Stones of the Revenant is a blast from the past; a retro-style platformer with all the charm of the NES era, while also providing a decent challenge to boot. This game is what you get when you take the platforming of Super Mario Bros, and combine it with a bit of the unforgiving challenge of Dark Souls

Stones of the Revenant

Stones of the Revenant is set in a fantasy land that has been enjoying a period of peace, that is until the Revenant is resurrected and begins to build his army of the undead. With doom facing the land it is up to you to stop him as one of our six heroes: Radcliffe the Knight, Halvar the Barbarian, Brielle the Sorceress, Galina the Ranger, Isaak the Thief, and Fritz the Tinkerer. All our heroes are more than ready to take up the mission of stopping the Revenant. 

Stones of the Revenant brings retro platforming gameplay to modern controllers. I found the platforming capturing the essence of old-school Mario games. The camera moves as you progress through the stage in a way like older Mario levels, and this adds a bit of choice to how you proceed through the level. Do you decide to hang back and see what’s coming up in the next section, or do you get aggressive and move ahead before the camera settles? While not a game-changing decision, I appreciate that each character benefits from this differently.

Level progression in Stones of the Revenant is straight out of the past; no checkpoints and failure at any point during the stage results in you having to restart the stage all over again from the beginning. Stages are not long, so this adds a bit more of a challenge without feeling unfair or annoying. During my time with Stones of the Revenant, I found that this made gameplay feel more intense. Encountering multiple enemies required calculated jumps to dodge my foes, and when I did fail, going back through with the knowledge of the level allows the chance to adjust any approach. Stones of the Revenant wants you to learn from mistakes and use that knowledge to continue your push forward on your quest. 

Stones of the Revenant Review

Keeping up its retro charm, Stones of the Revenant doesn’t have an options menu. This means no difficulty adjustment, and no control options. On the Xbox One movement is locked to the left thumbstick, but the issue with this is that I was experiencing issues when trying to attack right after changing direction. I would attempt to turn and fire my bow with Galina, only to shoot my arrow in the wrong direction and take a hit from an enemy. Aside from turning quickly to attack feeling wonky, the controls feel very good and responsive. 

The presentation of Stones of the Revenant is as true to the retro era of gaming as it can be. Retro graphics, sounds and music make for a very nostalgic experience for those that were gaming back in the 8-bit era. One aspect of retro gaming that I could personally have done without is the inability to not speed up dialogue when characters speak. Though there isn’t a lot of dialogue in the game, what is there slows the experience down when you must wait for a boss to finish their text at the game’s speed, with no option to speed it up. 

The game prides itself on its challenge and there is a decent test to be found here, but depending on the type of character that challenge can range from a stroll through a level to barely finishing a stage with any life left. The ranged characters in Brielle the Sorceress and Galina the Ranger fare better than the rest of the cast. Melee characters will find their journey through extremely more difficult as they always end up trading blows with enemies and, with healing items scarce, this makes melee characters not viable in my opinion. The one character that is in a weird spot is Fritz the Tinkerer: having a shotgun that even comes with a reload animation, he falls in the middle of the two. His shotgun has enough range to not have to be on top of an enemy, but it also can’t hit an enemy from across the stage.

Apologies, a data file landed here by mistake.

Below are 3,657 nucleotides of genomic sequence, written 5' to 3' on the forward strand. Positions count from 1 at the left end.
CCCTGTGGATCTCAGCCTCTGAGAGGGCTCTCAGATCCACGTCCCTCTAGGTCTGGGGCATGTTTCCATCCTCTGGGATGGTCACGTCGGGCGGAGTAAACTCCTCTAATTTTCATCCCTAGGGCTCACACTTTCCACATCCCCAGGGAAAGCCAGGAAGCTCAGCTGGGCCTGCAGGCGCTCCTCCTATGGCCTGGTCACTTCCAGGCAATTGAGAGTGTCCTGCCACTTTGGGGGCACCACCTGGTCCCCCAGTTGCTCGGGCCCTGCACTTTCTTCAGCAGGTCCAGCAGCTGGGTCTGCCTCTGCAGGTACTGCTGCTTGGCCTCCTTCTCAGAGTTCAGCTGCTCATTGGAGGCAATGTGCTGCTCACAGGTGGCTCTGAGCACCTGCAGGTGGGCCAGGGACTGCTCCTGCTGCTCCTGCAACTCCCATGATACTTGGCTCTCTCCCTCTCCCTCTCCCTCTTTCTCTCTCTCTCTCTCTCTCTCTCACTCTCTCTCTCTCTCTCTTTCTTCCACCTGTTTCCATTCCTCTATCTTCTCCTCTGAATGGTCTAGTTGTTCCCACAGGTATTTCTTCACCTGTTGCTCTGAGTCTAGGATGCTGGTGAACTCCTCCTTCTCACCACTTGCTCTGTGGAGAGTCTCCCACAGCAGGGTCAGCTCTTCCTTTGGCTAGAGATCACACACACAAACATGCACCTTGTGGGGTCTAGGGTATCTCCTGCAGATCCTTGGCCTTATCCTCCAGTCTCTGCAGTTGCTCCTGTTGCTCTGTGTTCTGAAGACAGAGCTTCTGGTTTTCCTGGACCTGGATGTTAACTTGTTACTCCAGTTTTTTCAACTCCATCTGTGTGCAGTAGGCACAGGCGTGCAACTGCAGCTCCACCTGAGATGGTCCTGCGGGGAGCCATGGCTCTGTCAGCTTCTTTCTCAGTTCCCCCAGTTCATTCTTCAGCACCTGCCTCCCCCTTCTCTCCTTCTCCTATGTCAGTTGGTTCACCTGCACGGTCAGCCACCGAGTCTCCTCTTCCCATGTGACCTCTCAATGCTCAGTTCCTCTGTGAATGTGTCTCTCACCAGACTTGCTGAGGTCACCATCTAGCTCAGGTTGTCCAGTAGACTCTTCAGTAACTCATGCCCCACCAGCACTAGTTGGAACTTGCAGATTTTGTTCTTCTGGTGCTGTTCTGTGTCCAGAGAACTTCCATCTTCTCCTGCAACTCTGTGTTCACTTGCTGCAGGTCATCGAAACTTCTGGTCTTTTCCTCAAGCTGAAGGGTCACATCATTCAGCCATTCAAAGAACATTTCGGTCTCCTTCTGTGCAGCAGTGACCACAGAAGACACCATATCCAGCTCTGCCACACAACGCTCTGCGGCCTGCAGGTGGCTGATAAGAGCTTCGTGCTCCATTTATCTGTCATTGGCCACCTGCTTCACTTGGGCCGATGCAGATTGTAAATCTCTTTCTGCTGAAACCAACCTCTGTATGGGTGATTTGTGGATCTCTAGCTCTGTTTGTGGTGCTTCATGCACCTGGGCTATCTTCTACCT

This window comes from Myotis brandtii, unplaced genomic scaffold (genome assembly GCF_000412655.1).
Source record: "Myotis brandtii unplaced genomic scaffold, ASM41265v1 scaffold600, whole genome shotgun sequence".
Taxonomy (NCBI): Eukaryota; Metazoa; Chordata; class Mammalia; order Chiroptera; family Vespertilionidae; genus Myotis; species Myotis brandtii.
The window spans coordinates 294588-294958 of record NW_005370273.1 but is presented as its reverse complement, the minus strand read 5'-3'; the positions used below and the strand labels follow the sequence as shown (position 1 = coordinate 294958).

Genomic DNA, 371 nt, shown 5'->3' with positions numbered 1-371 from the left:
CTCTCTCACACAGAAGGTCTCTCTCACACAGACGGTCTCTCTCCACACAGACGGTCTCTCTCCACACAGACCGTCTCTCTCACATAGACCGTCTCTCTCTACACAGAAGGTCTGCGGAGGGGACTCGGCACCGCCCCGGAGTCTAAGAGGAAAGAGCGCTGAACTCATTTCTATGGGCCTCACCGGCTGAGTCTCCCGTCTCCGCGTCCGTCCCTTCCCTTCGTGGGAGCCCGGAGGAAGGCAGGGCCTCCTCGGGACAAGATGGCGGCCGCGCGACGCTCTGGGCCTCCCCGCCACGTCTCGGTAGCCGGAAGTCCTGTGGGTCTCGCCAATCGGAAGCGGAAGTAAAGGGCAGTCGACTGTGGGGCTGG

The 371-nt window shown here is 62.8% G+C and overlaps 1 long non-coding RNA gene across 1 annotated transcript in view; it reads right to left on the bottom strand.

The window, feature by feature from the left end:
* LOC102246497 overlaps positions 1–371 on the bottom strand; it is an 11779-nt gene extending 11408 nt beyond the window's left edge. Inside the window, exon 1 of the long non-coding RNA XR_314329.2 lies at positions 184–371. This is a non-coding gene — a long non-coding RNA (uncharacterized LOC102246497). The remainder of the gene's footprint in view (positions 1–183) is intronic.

Stones of the Revenant Xbox

Stones of the Revenant on Xbox One is a fun way to get a blast from the past and kill some time. It presents a challenge that can be enjoyed solo or with a friend in local co-op. I enjoyed my run through the game and trying out all the characters, and even with a few issues here and there Stones of the Revenant is still a good time for platforming fans.

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Stones of the Revenant is a blast from the past; a retro-style platformer with all the charm of the NES era, while also providing a decent challenge to boot. This game is what you get when you take the platforming of Super Mario Bros, and combine it with a bit of the unforgiving challenge of Dark Souls.  Stones of the Revenant is set in a fantasy land that has been enjoying a period of peace, that is until the Revenant is resurrected and begins to build his army of the undead. With doom facing the land it is up to…

Pros:

  • Great retro feel
  • Solid platforming
  • Fun co-op experience

Cons:

  • No options menu
  • Characters felt wonky at times
  • Character balance needs adjusting

Info:

  • Massive thanks for the free copy of the game go to - ‪ChickenCat Games‬
  • Formats - Xbox One (Review), Switch, PC
  • Release date - August 2020
  • Launch price from - £8.39
TXH Score

3.5/5

Pros:

  • Great retro feel
  • Solid platforming
  • Fun co-op experience

Cons:

  • No options menu
  • Characters felt wonky at times
  • Character balance needs adjusting

Info:

  • Massive thanks for the free copy of the game go to - ‪ChickenCat Games‬
  • Formats - Xbox One (Review), Switch, PC
  • Release date - August 2020
  • Launch price from - £8.39

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